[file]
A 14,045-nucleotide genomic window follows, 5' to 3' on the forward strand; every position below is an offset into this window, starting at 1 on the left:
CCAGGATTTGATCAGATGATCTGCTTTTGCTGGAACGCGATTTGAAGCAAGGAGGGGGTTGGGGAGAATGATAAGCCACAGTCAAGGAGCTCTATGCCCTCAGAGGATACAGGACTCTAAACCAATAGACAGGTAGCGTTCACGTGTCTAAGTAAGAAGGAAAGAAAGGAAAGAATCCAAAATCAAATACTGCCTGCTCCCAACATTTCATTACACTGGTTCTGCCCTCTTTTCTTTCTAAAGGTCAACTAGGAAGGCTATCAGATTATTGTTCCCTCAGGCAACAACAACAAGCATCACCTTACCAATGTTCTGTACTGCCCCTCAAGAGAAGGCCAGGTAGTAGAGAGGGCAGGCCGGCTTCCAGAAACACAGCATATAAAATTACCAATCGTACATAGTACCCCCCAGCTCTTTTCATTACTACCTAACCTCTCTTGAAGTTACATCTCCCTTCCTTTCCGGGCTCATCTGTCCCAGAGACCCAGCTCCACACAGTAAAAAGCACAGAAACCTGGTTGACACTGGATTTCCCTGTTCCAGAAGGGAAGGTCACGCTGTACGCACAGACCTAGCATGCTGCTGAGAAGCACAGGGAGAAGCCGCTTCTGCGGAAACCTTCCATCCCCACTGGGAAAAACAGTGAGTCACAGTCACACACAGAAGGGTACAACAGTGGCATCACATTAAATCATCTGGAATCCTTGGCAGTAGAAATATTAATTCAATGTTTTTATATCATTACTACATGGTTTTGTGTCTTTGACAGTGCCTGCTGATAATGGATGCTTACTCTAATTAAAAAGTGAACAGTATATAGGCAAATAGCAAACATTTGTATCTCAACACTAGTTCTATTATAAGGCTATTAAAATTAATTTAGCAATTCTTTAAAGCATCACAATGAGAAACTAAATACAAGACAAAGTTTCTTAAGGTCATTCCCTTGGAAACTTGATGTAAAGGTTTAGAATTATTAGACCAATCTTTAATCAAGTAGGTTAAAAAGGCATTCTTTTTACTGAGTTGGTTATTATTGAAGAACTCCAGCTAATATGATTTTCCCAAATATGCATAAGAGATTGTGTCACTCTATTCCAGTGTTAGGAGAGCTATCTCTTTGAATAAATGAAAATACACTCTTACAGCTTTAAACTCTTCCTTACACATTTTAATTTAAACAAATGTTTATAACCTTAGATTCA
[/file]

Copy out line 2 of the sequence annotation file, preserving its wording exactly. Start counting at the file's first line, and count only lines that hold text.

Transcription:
CCAGGATTTGATCAGATGATCTGCTTTTGCTGGAACGCGATTTGAAGCAAGGAGGGGGTTGGGGAGAATGATAAGCCACAGTCAAGGAGCTCTATGCCCTCAGAGGATACAGGACTCTAAACCAATAGACAGGTAGCGTTCACGTGTCTAAGTAAGAAGGAAAGAAAGGAAAGAATCCAAAATCAAATACTGCCTGCTCCCAACATTTCATTACACTGGTTCTGCCCTCTTTTCTTTCTAAAGGTCAACTAGGAAGGCTATCAGATTATTGTTCCCTCAGGCAACAACAACAAGCATCACCTTACCAATGTTCTGTACTGCCCCTCAAGAGAAGGCCAGGTAGTAGAGAGGGCAGGCCGGCTTCCAGAAACACAGCATATAAAATTACCAATCGTACATAGTACCCCCCAGCTCTTTTCATTACTACCTAACCTCTCTTGAAGTTACATCTCCCTTCCTTTCCGGGCTCATCTGTCCCAGAGACCCAGCTCCACACAGTAAAAAGCACAGAAACCTGGTTGACACTGGATTTCCCTGTTCCAGAAGGGAAGGTCACGCTGTACGCACAGACCTAGCATGCTGCTGAGAAGCACAGGGAGAAGCCGCTTCTGCGGAAACCTTCCATCCCCACTGGGAAAAACAGTGAGTCACAGTCACACACAGAAGGGTACAACAGTGGCATCACATTAAATCATCTGGAATCCTTGGCAGTAGAAATATTAATTCAATGTTTTTATATCATTACTACATGGTTTTGTGTCTTTGACAGTGCCTGCTGATAATGGATGCTTACTCTAATTAAAAAGTGAACAGTATATAGGCAAATAGCAAACATTTGTATCTCAACACTAGTTCTATTATAAGGCTATTAAAATTAATTTAGCAATTCTTTAAAGCATCACAATGAGAAACTAAATACAAGACAAAGTTTCTTAAGGTCATTCCCTTGGAAACTTGATGTAAAGGTTTAGAATTATTAGACCAATCTTTAATCAAGTAGGTTAAAAAGGCATTCTTTTTACTGAGTTGGTTATTATTGAAGAACTCCAGCTAATATGATTTTCCCAAATATGCATAAGAGATTGTGTCACTCTATTCCAGTGTTAGGAGAGCTATCTCTTTGAATAAATGAAAATACACTCTTACAGCTTTAAACTCTTCCTTACACATTTTAATTTAAACAAATGTTTATAACCTTAGATTCA